New artificial skin can feel real pain!1 min readReading Time: 2 minutes
All Things Science
We all react to hot and cold objects. The moment our skin touches something too hot, we jump back or pull back sharply, hoping to avoid a burn. This particular quality of the skin, our body’s biggest organ, to recognize what would cause us pain, is unique. Now, scientists have created artificial skin that behaves in a similar fashion.
Researchers in RMIT University in Melbourne, Australia, created this artificial skin, made of silicone rubber, which reacts to pain stimuli. Its outer layers contain circuits that have sensors that understand if an object is cold or hot. And it reacts as quickly as real skin does!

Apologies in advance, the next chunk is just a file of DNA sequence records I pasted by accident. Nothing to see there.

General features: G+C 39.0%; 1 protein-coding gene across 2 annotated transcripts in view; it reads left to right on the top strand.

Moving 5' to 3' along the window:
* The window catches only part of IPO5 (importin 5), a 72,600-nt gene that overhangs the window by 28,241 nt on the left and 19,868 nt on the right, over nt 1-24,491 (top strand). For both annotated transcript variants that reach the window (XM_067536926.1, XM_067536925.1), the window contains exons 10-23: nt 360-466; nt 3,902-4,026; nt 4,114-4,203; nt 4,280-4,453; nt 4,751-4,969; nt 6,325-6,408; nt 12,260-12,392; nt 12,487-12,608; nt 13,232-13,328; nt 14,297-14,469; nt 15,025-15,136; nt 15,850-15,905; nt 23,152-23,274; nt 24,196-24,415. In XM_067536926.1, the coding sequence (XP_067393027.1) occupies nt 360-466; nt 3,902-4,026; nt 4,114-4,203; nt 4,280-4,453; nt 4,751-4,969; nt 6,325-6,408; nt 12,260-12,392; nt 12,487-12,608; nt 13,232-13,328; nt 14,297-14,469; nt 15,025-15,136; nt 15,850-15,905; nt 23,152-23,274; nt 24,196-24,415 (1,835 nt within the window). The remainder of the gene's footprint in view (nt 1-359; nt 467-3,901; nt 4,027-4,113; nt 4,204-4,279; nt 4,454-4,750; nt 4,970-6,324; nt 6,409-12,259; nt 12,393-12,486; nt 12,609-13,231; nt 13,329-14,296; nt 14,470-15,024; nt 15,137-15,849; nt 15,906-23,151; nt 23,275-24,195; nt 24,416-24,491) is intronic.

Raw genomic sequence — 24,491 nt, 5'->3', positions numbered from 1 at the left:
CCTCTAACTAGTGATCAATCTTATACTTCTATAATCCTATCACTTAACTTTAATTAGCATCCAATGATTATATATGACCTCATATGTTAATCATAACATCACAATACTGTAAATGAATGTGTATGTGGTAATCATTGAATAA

How does this artificial skin replicate something our body does?
When we touch something hot, there are pain receptors in our skin that send signals to our brain. The brain sends a response, such as us pulling our hand back. The same way, the artificial skin understands when an object can cause pain and sends a signal to whatever parts of the skin represents its brain, or its thinking side. Then, a movement is triggered. The skin detects them based on what we call ‘threshold’. It knows when a touch is gentle or a slap. It also knows when something is warm or unbearably hot.
Discoveries like this artificial skin could help scientists create smarter prosthetics that help wearers know when they are doing something that can cause damage.
(All Things Science is a weekly column that talks about science, space and other things around it.)